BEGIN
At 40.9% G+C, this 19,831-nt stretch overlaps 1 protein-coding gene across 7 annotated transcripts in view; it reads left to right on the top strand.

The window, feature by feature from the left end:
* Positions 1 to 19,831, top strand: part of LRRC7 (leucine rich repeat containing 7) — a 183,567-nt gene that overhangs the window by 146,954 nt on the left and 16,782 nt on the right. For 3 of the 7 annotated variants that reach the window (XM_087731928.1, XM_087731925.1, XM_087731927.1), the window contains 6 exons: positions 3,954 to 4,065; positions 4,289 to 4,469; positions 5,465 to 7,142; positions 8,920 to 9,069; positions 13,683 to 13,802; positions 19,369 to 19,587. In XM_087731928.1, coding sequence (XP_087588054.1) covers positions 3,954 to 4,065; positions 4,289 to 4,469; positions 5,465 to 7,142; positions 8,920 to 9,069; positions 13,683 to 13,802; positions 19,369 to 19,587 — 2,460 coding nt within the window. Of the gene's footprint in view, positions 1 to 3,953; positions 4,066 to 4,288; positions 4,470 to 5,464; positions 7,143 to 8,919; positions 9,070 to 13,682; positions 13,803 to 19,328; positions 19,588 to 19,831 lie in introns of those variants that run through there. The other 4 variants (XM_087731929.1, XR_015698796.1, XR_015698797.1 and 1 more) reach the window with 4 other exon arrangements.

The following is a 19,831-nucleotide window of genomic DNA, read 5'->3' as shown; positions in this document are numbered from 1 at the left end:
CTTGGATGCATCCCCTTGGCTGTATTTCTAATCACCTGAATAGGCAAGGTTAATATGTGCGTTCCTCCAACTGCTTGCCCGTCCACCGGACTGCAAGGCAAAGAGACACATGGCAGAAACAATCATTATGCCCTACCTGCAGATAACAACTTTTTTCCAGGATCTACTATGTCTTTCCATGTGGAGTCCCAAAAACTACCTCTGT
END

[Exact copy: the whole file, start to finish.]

At 40.9% G+C, this 19,831-nt stretch overlaps 1 protein-coding gene across 7 annotated transcripts in view; it reads left to right on the top strand.

The window, feature by feature from the left end:
* Positions 1 to 19,831, top strand: part of LRRC7 (leucine rich repeat containing 7) — a 183,567-nt gene that overhangs the window by 146,954 nt on the left and 16,782 nt on the right. For 3 of the 7 annotated variants that reach the window (XM_087731928.1, XM_087731925.1, XM_087731927.1), the window contains 6 exons: positions 3,954 to 4,065; positions 4,289 to 4,469; positions 5,465 to 7,142; positions 8,920 to 9,069; positions 13,683 to 13,802; positions 19,369 to 19,587. In XM_087731928.1, coding sequence (XP_087588054.1) covers positions 3,954 to 4,065; positions 4,289 to 4,469; positions 5,465 to 7,142; positions 8,920 to 9,069; positions 13,683 to 13,802; positions 19,369 to 19,587 — 2,460 coding nt within the window. Of the gene's footprint in view, positions 1 to 3,953; positions 4,066 to 4,288; positions 4,470 to 5,464; positions 7,143 to 8,919; positions 9,070 to 13,682; positions 13,803 to 19,328; positions 19,588 to 19,831 lie in introns of those variants that run through there. The other 4 variants (XM_087731929.1, XR_015698796.1, XR_015698797.1 and 1 more) reach the window with 4 other exon arrangements.

The following is a 19,831-nucleotide window of genomic DNA, read 5'->3' as shown; positions in this document are numbered from 1 at the left end:
CTTGGATGCATCCCCTTGGCTGTATTTCTAATCACCTGAATAGGCAAGGTTAATATGTGCGTTCCTCCAACTGCTTGCCCGTCCACCGGACTGCAAGGCAAAGAGACACATGGCAGAAACAATCATTATGCCCTACCTGCAGATAACAACTTTTTTCCAGGATCTACTATGTCTTTCCATGTGGAGTCCCAAAAACTACCTCTGT